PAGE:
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Mail to the Editor: August 2016

A 1956 broadcast, opposite page, captures the educational programming done from the 1930s into the 1950s. WJBC offered airtime to the ISU station. (Courtesy of the Dr. Jo Ann Rayfield Archives at Illinois State University)

A 1956 broadcast, opposite page, captures the educational programming done from the 1930s into the 1950s. WJBC offered airtime to the ISU station. (Courtesy of the Dr. Jo Ann Rayfield Archives at Illinois State University)

To the Editor,

I read with interest your story about the 50th anniversary of WGLT (May 2016). Of course, for some of us, WGLT is 54 years old!

As the article reports, the closed circuit version of WGLT began in 1962, operating from the dark recesses of upper Cook Hall. You could only hear the station in the residence halls, since WGLT was piped in via the heating system.

I remember the efforts of Ben Paxton and Ralph Smith to expand “broadcasting” at ISNU very well. It may have been a low-power student station, but as a reporter for WGLT, I wrote and read the news and got to interview singers like Judy Collins; Peter, Paul and Mary; and others. It was an extra-curricular activity that turned into a career.

Now, after retiring from nearly a half-century of broadcast news on radio and television, I can still proudly say my first broadcast “job” was at WGLT.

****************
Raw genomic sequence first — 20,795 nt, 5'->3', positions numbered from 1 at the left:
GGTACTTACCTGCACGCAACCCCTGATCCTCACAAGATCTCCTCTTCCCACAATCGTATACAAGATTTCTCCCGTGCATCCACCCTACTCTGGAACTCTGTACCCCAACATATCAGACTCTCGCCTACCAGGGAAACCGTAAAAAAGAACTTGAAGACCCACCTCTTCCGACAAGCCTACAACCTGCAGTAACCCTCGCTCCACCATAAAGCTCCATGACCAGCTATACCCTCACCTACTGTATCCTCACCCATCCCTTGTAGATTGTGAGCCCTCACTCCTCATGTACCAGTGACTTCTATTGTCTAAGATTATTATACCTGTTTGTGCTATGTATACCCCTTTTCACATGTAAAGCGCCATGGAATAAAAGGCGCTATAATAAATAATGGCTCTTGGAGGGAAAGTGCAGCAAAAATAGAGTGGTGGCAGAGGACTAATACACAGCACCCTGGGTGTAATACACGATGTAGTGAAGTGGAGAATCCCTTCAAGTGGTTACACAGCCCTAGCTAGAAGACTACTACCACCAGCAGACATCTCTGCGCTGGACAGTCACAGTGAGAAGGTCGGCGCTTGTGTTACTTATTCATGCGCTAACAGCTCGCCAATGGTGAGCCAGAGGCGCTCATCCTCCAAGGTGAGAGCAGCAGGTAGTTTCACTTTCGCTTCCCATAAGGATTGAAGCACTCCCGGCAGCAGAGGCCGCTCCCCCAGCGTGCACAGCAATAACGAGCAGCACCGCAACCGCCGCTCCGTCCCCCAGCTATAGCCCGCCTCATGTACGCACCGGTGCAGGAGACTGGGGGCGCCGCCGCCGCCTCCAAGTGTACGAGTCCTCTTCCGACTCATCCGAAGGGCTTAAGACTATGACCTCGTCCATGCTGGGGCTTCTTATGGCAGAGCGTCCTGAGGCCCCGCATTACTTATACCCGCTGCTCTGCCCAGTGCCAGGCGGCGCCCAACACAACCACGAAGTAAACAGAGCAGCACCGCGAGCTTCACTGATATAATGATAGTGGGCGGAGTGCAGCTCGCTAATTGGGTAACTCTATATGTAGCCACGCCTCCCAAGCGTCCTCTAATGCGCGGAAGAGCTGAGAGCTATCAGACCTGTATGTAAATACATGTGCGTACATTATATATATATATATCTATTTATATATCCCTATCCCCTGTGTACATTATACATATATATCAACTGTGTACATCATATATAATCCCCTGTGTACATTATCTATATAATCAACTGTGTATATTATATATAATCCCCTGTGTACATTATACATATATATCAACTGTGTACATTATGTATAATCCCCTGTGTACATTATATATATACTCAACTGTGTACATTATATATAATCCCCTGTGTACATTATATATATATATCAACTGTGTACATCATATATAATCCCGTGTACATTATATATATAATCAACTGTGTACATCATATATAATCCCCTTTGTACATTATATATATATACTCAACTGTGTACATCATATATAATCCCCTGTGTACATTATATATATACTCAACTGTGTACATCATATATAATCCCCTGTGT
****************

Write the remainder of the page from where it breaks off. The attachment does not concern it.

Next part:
Tom McIntyre ’66

To the Editor,

I sang in the ISU Christmas Madrigal Dinners for five years, from 1977-1981, in what must have been the golden age. It is just so highly ironic and sad to me that at the same time I am reading about ISU traditions, or the lack of them, or how some have been around since 2002, that I also learn this most beloved tradition has been discontinued after 60 years (November 2015)! John Ferrell and Bruce Kaiser must be turning over in their graves.

Online comment
Peter Tiggelaar ’81, M.S. ’83

To the Editor,

I was a freshman at ISNU in 1959 and recall the time capsule being sealed and placed that fall. It’s amusing to find that the capsule has been “discovered” like King Tut’s tomb. Some of us from back then are still around, along with artifacts from the ancient 1950s.

Online comment
Recovery of South Campus time capsule
George Vrhel ’63, M.S. ’69

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